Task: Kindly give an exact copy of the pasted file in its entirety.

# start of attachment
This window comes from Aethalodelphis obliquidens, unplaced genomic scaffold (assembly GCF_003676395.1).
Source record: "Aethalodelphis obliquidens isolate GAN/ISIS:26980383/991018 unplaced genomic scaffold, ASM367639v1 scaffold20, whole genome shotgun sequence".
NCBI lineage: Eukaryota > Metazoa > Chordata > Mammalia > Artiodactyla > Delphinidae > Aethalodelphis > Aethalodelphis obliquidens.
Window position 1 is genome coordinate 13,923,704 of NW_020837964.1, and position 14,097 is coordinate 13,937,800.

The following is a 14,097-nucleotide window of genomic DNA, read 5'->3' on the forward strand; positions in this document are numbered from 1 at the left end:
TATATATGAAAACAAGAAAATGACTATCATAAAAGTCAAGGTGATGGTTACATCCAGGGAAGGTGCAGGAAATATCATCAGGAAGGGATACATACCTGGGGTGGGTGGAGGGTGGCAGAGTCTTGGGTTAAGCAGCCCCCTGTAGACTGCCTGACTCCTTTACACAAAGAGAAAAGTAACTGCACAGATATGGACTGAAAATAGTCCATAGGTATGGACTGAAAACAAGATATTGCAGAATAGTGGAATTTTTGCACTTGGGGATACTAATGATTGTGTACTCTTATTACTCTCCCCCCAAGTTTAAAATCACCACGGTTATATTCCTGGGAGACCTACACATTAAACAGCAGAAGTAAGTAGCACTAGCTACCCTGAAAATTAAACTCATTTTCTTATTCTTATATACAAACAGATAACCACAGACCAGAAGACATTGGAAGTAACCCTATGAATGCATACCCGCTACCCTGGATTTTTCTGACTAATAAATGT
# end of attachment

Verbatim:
This window comes from Aethalodelphis obliquidens, unplaced genomic scaffold (assembly GCF_003676395.1).
Source record: "Aethalodelphis obliquidens isolate GAN/ISIS:26980383/991018 unplaced genomic scaffold, ASM367639v1 scaffold20, whole genome shotgun sequence".
NCBI lineage: Eukaryota > Metazoa > Chordata > Mammalia > Artiodactyla > Delphinidae > Aethalodelphis > Aethalodelphis obliquidens.
Window position 1 is genome coordinate 13,923,704 of NW_020837964.1, and position 14,097 is coordinate 13,937,800.

The following is a 14,097-nucleotide window of genomic DNA, read 5'->3' on the forward strand; positions in this document are numbered from 1 at the left end:
TATATATGAAAACAAGAAAATGACTATCATAAAAGTCAAGGTGATGGTTACATCCAGGGAAGGTGCAGGAAATATCATCAGGAAGGGATACATACCTGGGGTGGGTGGAGGGTGGCAGAGTCTTGGGTTAAGCAGCCCCCTGTAGACTGCCTGACTCCTTTACACAAAGAGAAAAGTAACTGCACAGATATGGACTGAAAATAGTCCATAGGTATGGACTGAAAACAAGATATTGCAGAATAGTGGAATTTTTGCACTTGGGGATACTAATGATTGTGTACTCTTATTACTCTCCCCCCAAGTTTAAAATCACCACGGTTATATTCCTGGGAGACCTACACATTAAACAGCAGAAGTAAGTAGCACTAGCTACCCTGAAAATTAAACTCATTTTCTTATTCTTATATACAAACAGATAACCACAGACCAGAAGACATTGGAAGTAACCCTATGAATGCATACCCGCTACCCTGGATTTTTCTGACTAATAAATGT